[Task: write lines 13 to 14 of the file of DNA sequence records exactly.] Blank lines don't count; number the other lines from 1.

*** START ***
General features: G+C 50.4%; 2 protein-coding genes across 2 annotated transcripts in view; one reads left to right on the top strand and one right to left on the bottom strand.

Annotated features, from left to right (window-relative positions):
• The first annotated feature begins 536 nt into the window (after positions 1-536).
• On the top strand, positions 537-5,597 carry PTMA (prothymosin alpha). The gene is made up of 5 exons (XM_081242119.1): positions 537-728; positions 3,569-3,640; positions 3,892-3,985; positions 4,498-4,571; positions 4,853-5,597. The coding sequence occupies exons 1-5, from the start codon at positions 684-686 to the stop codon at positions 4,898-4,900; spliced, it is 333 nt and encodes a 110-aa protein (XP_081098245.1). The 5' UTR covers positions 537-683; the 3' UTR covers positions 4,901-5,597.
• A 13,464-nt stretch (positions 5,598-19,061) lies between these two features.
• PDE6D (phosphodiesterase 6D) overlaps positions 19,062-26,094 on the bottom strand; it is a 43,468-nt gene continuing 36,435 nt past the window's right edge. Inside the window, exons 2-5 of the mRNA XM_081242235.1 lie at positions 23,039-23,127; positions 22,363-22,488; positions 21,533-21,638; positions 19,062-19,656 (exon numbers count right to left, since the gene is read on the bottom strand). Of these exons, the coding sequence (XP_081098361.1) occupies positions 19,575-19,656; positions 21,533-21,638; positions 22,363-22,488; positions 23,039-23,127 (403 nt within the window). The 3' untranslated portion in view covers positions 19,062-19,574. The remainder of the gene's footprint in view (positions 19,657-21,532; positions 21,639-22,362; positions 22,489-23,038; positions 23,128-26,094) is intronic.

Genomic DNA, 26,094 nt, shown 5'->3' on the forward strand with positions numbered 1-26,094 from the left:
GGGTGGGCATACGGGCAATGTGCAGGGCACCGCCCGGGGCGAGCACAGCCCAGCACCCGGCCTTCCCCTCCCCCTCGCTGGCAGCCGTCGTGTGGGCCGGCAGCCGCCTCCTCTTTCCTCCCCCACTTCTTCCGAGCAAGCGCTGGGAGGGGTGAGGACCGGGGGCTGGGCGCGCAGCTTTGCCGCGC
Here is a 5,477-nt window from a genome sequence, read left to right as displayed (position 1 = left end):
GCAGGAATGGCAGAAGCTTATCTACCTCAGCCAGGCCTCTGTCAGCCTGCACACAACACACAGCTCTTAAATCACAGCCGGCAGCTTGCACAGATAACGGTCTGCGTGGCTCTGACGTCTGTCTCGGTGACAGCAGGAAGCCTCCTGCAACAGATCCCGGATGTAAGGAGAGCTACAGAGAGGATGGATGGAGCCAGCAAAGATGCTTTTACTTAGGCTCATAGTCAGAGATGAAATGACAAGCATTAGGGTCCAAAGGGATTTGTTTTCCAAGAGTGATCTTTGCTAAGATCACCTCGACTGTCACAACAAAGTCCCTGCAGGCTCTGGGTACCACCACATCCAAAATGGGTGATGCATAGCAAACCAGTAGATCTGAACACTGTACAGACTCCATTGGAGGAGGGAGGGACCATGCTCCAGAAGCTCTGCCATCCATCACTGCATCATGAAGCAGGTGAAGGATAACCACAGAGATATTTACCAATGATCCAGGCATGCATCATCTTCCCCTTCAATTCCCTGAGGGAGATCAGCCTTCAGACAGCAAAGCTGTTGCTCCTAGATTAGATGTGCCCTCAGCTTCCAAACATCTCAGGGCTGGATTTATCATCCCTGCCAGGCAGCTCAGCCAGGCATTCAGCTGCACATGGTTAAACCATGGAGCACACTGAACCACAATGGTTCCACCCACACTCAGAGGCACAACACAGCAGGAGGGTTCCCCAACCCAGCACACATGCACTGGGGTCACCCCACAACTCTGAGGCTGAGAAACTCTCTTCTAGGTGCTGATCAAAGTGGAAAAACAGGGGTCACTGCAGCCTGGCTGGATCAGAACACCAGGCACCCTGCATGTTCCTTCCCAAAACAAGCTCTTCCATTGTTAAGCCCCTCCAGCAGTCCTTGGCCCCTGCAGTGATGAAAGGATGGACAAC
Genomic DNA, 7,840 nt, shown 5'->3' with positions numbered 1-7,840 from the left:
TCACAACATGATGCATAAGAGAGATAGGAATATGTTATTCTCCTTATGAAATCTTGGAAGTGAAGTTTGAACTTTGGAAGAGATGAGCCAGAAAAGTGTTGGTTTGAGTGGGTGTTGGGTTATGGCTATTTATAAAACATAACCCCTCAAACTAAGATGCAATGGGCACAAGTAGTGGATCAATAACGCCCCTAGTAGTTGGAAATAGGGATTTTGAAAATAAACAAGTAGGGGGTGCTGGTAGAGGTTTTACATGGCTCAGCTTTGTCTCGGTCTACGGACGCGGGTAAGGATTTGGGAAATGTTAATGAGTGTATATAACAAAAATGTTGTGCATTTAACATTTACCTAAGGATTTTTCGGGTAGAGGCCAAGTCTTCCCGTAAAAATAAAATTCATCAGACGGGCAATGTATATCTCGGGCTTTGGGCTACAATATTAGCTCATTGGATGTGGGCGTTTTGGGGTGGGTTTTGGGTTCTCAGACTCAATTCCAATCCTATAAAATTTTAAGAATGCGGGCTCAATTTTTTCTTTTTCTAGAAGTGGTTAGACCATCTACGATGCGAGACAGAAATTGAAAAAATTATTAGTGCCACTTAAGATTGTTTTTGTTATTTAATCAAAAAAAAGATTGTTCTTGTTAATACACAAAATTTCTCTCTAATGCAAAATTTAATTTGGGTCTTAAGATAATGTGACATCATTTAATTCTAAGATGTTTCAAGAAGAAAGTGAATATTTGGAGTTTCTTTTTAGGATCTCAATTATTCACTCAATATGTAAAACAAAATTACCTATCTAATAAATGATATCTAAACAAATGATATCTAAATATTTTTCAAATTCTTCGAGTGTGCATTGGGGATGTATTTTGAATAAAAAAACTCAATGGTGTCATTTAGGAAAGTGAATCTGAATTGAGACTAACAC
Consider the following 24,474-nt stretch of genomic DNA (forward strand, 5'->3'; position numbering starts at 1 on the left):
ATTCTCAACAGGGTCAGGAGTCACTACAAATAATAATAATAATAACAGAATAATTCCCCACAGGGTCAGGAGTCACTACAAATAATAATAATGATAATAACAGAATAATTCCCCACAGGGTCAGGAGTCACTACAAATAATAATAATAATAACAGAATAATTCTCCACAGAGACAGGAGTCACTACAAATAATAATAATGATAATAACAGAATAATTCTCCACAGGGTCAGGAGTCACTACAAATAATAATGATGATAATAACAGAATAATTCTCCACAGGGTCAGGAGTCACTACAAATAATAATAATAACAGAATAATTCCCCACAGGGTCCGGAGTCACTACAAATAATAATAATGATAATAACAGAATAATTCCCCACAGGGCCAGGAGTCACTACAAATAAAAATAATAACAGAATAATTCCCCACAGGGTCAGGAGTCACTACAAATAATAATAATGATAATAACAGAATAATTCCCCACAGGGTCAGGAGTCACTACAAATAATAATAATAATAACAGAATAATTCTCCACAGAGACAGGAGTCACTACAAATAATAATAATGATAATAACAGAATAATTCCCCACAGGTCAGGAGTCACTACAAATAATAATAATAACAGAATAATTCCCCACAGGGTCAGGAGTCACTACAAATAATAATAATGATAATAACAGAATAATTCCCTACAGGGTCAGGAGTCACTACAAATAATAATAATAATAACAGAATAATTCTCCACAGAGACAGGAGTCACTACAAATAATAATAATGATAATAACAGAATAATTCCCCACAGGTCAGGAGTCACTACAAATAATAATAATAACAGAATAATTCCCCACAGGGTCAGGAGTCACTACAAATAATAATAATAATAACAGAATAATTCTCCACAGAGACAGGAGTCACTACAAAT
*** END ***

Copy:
Consider the following 24,474-nt stretch of genomic DNA (forward strand, 5'->3'; position numbering starts at 1 on the left):
ATTCTCAACAGGGTCAGGAGTCACTACAAATAATAATAATAATAACAGAATAATTCCCCACAGGGTCAGGAGTCACTACAAATAATAATAATGATAATAACAGAATAATTCCCCACAGGGTCAGGAGTCACTACAAATAATAATAATAATAACAGAATAATTCTCCACAGAGACAGGAGTCACTACAAATAATAATAATGATAATAACAGAATAATTCTCCACAGGGTCAGGAGTCACTACAAATAATAATGATGATAATAACAGAATAATTCTCCACAGGGTCAGGAGTCACTACAAATAATAATAATAACAGAATAATTCCCCACAGGGTCCGGAGTCACTACAAATAATAATAATGATAATAACAGAATAATTCCCCACAGGGCCAGGAGTCACTACAAATAAAAATAATAACAGAATAATTCCCCACAGGGTCAGGAGTCACTACAAATAATAATAATGATAATAACAGAATAATTCCCCACAGGGTCAGGAGTCACTACAAATAATAATAATAATAACAGAATAATTCTCCACAGAGACAGGAGTCACTACAAATAATAATAATGATAATAACAGAATAATTCCCCACAGGTCAGGAGTCACTACAAATAATAATAATAACAGAATAATTCCCCACAGGGTCAGGAGTCACTACAAATAATAATAATGATAATAACAGAATAATTCCCTACAGGGTCAGGAGTCACTACAAATAATAATAATAATAACAGAATAATTCTCCACAGAGACAGGAGTCACTACAAATAATAATAATGATAATAACAGAATAATTCCCCACAGGTCAGGAGTCACTACAAATAATAATAATAACAGAATAATTCCCCACAGGGTCAGGAGTCACTACAAATAATAATAATAATAACAGAATAATTCTCCACAGAGACAGGAGTCACTACAAAT